It is not a groundbreaking fact that the average human attention span is decreasing more than never before.
This poses a serious problem for businesses, regardless of industry and size: How are they supposed to grab the attention of users, and encourage them to become customers?
People rarely look at something for more than 8 seconds without getting distracted by something else (yes, we’re looking at you, put that phone down).
The answer is simple – create content that can be consumed with seconds, and will capture people’s attention. This is also known as micro content.
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What Is Micro Content?
Micro content is a short form of content that aims to involve users, typically in less than 30 seconds, and encourages them to further engage with said content.
In the endless sea of social information, we receive on a daily basis, like emails, blog posts, social media, videos, and so on, it is very easy to get overwhelmed or suffer from information overload.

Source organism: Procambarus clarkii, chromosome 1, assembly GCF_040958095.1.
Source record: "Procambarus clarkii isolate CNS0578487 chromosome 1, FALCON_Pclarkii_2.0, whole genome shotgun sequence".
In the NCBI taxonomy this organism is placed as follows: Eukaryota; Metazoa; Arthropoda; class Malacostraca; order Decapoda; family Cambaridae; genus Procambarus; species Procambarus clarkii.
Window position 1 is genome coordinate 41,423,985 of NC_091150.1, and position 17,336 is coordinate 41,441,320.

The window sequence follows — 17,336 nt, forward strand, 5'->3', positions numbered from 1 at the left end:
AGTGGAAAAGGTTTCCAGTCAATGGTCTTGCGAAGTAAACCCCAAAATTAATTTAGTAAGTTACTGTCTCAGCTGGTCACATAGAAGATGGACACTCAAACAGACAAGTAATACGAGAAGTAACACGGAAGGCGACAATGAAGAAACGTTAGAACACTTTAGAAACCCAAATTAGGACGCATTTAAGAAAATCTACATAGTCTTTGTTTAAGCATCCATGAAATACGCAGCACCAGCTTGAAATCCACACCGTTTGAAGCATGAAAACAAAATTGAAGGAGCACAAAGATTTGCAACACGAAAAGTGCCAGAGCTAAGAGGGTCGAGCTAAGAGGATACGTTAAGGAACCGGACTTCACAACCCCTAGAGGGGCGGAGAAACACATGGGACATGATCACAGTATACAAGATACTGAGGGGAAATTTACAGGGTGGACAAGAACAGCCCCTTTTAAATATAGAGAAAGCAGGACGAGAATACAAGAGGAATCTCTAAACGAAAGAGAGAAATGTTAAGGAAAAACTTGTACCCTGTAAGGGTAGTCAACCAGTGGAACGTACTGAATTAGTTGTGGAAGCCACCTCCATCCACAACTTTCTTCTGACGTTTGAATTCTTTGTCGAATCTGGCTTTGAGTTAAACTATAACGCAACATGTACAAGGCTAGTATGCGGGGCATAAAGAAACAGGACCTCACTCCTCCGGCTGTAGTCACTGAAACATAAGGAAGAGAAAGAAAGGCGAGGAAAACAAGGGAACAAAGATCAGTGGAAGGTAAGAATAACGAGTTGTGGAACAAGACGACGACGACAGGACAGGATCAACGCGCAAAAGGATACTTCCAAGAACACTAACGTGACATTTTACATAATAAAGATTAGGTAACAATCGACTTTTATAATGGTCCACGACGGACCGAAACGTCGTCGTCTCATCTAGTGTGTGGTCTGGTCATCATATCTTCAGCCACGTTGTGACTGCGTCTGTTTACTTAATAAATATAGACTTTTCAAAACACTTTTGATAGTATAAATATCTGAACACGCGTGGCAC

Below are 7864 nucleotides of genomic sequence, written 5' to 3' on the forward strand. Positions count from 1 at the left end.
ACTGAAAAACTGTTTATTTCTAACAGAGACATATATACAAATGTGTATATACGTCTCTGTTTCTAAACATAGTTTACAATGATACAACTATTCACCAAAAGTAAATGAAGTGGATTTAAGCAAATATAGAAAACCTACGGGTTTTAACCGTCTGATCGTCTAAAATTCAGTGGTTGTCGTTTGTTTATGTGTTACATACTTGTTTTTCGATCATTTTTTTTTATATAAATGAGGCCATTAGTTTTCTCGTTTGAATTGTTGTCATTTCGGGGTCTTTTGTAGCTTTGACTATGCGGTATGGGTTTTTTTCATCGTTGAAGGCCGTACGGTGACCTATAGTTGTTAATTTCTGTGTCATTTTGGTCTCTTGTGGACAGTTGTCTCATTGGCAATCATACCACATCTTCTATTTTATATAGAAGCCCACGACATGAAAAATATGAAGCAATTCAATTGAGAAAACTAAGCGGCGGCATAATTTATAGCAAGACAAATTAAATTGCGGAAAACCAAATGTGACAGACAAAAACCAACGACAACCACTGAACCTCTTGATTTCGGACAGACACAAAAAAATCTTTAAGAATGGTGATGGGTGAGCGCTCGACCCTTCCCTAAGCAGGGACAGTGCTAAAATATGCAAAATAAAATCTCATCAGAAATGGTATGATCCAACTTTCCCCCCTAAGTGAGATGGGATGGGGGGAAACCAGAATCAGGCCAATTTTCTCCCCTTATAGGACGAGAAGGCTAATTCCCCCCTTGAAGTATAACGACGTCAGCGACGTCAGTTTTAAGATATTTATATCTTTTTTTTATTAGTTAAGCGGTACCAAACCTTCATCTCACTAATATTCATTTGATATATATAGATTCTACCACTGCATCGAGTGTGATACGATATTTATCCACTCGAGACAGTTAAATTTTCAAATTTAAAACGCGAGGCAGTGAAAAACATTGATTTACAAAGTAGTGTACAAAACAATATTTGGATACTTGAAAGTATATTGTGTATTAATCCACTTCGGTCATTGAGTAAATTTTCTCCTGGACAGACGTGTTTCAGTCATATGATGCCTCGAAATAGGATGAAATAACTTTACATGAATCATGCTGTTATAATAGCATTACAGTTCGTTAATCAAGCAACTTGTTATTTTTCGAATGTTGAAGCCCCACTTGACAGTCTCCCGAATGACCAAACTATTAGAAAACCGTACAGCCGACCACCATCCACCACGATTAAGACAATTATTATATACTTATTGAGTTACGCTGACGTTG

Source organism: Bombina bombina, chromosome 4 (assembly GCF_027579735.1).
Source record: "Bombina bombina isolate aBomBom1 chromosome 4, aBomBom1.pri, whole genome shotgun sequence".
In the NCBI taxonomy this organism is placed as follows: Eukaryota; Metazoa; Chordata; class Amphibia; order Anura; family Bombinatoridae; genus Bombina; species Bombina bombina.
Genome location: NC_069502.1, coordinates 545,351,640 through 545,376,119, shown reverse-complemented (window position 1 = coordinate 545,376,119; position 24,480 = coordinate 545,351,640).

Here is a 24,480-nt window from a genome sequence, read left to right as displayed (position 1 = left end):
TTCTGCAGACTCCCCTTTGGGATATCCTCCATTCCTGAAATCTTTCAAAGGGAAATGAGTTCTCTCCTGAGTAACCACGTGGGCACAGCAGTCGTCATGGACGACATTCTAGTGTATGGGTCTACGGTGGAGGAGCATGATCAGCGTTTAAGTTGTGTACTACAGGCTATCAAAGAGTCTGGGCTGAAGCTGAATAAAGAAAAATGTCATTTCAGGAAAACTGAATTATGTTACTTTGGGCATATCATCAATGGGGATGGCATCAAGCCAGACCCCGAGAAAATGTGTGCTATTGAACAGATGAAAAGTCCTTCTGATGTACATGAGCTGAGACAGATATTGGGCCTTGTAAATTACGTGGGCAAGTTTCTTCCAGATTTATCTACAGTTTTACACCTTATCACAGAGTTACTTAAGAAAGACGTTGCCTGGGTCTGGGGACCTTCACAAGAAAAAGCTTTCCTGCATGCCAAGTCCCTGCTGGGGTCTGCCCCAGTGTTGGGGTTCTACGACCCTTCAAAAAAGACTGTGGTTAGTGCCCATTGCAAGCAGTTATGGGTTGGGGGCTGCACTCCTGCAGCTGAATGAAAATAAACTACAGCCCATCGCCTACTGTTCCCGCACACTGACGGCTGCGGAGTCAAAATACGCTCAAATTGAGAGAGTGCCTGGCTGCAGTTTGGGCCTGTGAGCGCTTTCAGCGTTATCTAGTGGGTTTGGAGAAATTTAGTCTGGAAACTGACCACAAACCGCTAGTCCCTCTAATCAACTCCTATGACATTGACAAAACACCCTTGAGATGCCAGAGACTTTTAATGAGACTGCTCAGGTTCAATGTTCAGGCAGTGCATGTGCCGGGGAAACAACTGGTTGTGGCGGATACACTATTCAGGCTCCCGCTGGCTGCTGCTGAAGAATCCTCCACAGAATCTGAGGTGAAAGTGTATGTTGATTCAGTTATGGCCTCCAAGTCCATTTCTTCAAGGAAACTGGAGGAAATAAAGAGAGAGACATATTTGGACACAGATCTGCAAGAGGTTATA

Using micro content can be extremely helpful, since it does not require the same amount of attention that long form content does.
Quite simply, because they require little to no effort from users – you can just scroll, look at the images, GIFs, memes, and so forth, and divide your attention as much as you want.
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Types of Micro Content
Luckily, there are many types of micro content for marketers to choose from, so that they can keep things interesting for users. Micro content examples include:
- Infographics. Great to present a lot of information in a colorful way.
- Email subject lines. If the subject line of an email is not captivating, the message will probably not be read.
- Images. Users typically stop scrolling to look at images more than to read text.
- Memes. A nice, funny meme has a higher chance of being noticed.
- Short videos (less than 60 seconds). Instagram Reels, YouTube Shorts, TikToks – short videos are perhaps the most popular form of content today.
- Short lists. Listicles are easily digestible, and provide better readability.